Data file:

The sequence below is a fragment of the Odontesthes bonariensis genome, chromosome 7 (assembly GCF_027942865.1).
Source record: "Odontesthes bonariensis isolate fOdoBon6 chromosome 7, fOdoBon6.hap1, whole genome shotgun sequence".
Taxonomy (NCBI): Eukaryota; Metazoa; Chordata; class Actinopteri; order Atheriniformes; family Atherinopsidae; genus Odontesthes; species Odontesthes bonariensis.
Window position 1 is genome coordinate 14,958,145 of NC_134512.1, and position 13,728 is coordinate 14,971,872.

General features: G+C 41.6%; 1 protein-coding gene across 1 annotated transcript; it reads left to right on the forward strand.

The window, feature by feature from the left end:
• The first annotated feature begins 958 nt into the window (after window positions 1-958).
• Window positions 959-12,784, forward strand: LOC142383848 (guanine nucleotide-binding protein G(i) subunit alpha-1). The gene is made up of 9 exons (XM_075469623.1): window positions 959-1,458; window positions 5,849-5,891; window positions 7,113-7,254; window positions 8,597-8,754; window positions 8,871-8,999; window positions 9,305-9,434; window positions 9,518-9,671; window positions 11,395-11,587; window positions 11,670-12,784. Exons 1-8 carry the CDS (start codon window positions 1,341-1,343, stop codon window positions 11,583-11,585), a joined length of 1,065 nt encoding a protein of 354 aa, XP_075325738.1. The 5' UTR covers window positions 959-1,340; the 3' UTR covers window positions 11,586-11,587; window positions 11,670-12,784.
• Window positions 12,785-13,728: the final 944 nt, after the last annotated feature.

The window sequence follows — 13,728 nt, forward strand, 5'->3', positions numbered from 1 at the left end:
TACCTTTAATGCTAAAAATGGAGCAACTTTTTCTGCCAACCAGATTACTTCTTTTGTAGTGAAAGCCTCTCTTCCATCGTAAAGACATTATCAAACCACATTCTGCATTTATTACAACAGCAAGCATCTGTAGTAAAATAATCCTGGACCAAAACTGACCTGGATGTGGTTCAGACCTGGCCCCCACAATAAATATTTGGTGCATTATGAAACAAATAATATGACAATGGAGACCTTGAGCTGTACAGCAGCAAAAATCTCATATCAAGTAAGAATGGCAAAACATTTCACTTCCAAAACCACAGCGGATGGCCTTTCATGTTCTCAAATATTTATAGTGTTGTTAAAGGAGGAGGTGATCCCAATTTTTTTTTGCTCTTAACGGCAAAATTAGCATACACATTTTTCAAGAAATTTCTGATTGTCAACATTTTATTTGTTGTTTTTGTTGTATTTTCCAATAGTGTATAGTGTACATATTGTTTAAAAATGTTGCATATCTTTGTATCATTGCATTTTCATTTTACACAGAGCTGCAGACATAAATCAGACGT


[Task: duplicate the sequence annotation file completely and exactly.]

The sequence below is a fragment of the Odontesthes bonariensis genome, chromosome 7 (assembly GCF_027942865.1).
Source record: "Odontesthes bonariensis isolate fOdoBon6 chromosome 7, fOdoBon6.hap1, whole genome shotgun sequence".
Taxonomy (NCBI): Eukaryota; Metazoa; Chordata; class Actinopteri; order Atheriniformes; family Atherinopsidae; genus Odontesthes; species Odontesthes bonariensis.
Window position 1 is genome coordinate 14,958,145 of NC_134512.1, and position 13,728 is coordinate 14,971,872.

General features: G+C 41.6%; 1 protein-coding gene across 1 annotated transcript; it reads left to right on the forward strand.

The window, feature by feature from the left end:
• The first annotated feature begins 958 nt into the window (after window positions 1-958).
• Window positions 959-12,784, forward strand: LOC142383848 (guanine nucleotide-binding protein G(i) subunit alpha-1). The gene is made up of 9 exons (XM_075469623.1): window positions 959-1,458; window positions 5,849-5,891; window positions 7,113-7,254; window positions 8,597-8,754; window positions 8,871-8,999; window positions 9,305-9,434; window positions 9,518-9,671; window positions 11,395-11,587; window positions 11,670-12,784. Exons 1-8 carry the CDS (start codon window positions 1,341-1,343, stop codon window positions 11,583-11,585), a joined length of 1,065 nt encoding a protein of 354 aa, XP_075325738.1. The 5' UTR covers window positions 959-1,340; the 3' UTR covers window positions 11,586-11,587; window positions 11,670-12,784.
• Window positions 12,785-13,728: the final 944 nt, after the last annotated feature.

The window sequence follows — 13,728 nt, forward strand, 5'->3', positions numbered from 1 at the left end:
TACCTTTAATGCTAAAAATGGAGCAACTTTTTCTGCCAACCAGATTACTTCTTTTGTAGTGAAAGCCTCTCTTCCATCGTAAAGACATTATCAAACCACATTCTGCATTTATTACAACAGCAAGCATCTGTAGTAAAATAATCCTGGACCAAAACTGACCTGGATGTGGTTCAGACCTGGCCCCCACAATAAATATTTGGTGCATTATGAAACAAATAATATGACAATGGAGACCTTGAGCTGTACAGCAGCAAAAATCTCATATCAAGTAAGAATGGCAAAACATTTCACTTCCAAAACCACAGCGGATGGCCTTTCATGTTCTCAAATATTTATAGTGTTGTTAAAGGAGGAGGTGATCCCAATTTTTTTTTGCTCTTAACGGCAAAATTAGCATACACATTTTTCAAGAAATTTCTGATTGTCAACATTTTATTTGTTGTTTTTGTTGTATTTTCCAATAGTGTATAGTGTACATATTGTTTAAAAATGTTGCATATCTTTGTATCATTGCATTTTCATTTTACACAGAGCTGCAGACATAAATCAGACGT